Sharia law is Islam’s legal system with strong roots in the Quran and rulings from Islamic scholars known as fatwas. It affects every aspect of an adhering Muslim’s life from the framework of financial markets to personal life. These moral and legal codes can be applied on a spectrum, from the strict application of Sharia law in Saudi Arabia to its partial application in parts of Indonesia. The application of Sharia law is surrounded by extreme controversy in western media, but are some of its merits being overlooked?
The Elephant in the Room
It goes without saying that Sharia Law is not perfect; in fact, it is far from it. Ranging from institutional gender inequality, violence and human rights offences such as censorship and prosecution methods, Islamic law has become a sensitive topic. The International Human Rights Rank Indicator, a composite index which measures the prevalence of human rights violations, showed that Muslim majority countries, most of which adopt Sharia law, had scores below 62%, with countries like Chad and Afghanistan within the 20% range. This article aims to acknowledge the issues associated with the political and social realms of Islamic law and to examine the benefits through an economic and financial lens.
What is Islamic Economics?
Financial markets are not independent or secular in nature and hence have to follow the principles of Sharia:
- Gambling is prohibited, and in turn so is speculation, uncertainty and significant risk.
- Money is defined as a measurement unit of value, not as an asset from which to make more money.
- The concept of interests (riba) is prohibited on loaned money.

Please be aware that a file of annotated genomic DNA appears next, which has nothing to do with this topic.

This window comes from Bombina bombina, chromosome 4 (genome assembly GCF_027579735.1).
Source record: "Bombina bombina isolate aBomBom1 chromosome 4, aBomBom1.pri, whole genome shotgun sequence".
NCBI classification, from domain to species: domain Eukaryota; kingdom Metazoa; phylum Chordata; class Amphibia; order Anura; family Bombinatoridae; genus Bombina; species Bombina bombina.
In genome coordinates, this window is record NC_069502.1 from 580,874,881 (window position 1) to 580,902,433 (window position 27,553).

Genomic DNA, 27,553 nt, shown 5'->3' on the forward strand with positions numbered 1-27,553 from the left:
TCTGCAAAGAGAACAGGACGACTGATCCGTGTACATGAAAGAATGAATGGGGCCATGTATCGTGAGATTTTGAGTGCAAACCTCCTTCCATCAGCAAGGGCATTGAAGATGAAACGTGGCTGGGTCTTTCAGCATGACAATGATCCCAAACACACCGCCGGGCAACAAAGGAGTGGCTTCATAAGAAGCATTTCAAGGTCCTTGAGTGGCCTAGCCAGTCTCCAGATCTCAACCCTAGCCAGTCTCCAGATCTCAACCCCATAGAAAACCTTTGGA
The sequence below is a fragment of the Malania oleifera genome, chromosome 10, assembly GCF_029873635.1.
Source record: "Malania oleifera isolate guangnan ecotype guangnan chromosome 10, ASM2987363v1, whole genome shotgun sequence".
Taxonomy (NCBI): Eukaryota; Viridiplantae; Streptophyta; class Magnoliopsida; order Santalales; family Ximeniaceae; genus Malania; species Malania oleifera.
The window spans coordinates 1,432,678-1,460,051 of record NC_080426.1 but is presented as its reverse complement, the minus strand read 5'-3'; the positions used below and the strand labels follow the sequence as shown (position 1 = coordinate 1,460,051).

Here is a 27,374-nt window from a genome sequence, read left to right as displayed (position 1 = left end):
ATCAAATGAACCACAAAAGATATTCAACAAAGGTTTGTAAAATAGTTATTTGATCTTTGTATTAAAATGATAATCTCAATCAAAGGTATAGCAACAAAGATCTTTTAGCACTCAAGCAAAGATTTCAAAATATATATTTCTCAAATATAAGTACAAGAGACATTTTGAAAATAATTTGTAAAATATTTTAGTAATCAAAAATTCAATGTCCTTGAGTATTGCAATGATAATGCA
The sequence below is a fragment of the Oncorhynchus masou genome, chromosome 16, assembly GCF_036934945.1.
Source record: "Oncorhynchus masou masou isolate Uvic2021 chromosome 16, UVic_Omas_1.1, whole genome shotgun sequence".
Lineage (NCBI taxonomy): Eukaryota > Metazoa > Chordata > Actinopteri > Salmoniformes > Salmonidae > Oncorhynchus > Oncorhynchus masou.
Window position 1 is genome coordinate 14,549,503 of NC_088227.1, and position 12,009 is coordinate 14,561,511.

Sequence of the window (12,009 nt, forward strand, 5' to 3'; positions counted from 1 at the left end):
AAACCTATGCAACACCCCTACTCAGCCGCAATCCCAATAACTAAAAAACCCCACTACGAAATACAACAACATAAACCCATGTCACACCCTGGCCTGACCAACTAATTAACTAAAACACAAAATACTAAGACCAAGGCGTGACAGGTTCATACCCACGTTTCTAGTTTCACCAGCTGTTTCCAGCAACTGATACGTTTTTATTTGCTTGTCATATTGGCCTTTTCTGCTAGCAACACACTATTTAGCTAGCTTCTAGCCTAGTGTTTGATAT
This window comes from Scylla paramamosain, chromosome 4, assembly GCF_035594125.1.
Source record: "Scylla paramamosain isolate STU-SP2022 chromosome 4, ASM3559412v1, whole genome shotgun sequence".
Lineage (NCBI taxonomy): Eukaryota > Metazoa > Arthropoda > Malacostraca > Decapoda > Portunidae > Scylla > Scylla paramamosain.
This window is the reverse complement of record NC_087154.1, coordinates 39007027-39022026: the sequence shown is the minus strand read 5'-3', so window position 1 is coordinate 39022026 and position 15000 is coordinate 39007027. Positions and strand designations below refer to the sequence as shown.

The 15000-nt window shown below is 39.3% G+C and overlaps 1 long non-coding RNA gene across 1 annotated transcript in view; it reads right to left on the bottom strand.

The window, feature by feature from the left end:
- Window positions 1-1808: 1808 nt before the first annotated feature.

- Unlawful and detrimental commerce is prohibited (alcohol, pollution.)
- Sharia law emphasises social promise with an emphasis on ethics and good business conduct.
And several other values which emphasise the need for collective socio-economic development rather than exploitation and personal gain, risk and profit sharing.
The Silver Lining of Sharia Law
There is a reason behind the rise of Islamic Banking within developed markets and it lies in the long-term potential of its values. One of the core principles is the concept of shared responsibility and collectivity, based on the murabaha structure, risk-sharing is valued over risk-transfer which is more prominent in Western systems.
This means that both parties of a transaction can benefit while still protecting themselves, allowing risk to be spread. The community-oriented approach to finance creates a more inclusive system which has potential to benefit the greater good of society since Sharia prohibits any transactions or products which may be harmful to the environment.
This is largely neglected in other systems which fail to realise the potential benefits in long-term sustainability. “Zakat”, or obligatory charity is the third pillar of Islam aimed at providing relief and purifying income to benefit unprivileged parts of society, furthermore, banks also contribute to this through donations of forfeited income and late fees. As Ruslena Ramli, head of Islamic Finance at Malaysian Credit Rating Agency stated:“Heightened appeal for sustainable and responsible investing could also be driving the growth for Islamic finance due to the commonalities in values and shared principles,” The benefits of this are evident in reducing socio-economic disparity and encouraging harmony within society.
In essence, the community and value-driven approach to banking has potential benefits for the long term development of states. The prohibition of speculation and exploitation can reduce risks in term of crisis while practices like Zakat and probation of harmful transactions can contribute to a reduction in economic inequality and hope for a sustainable future. However, Islamic finance still faces obstacles when it comes to standardisation given that there exist different interpretations of Islamic law which affects the structuring of financial products, creating uncertainty for investors in the market.
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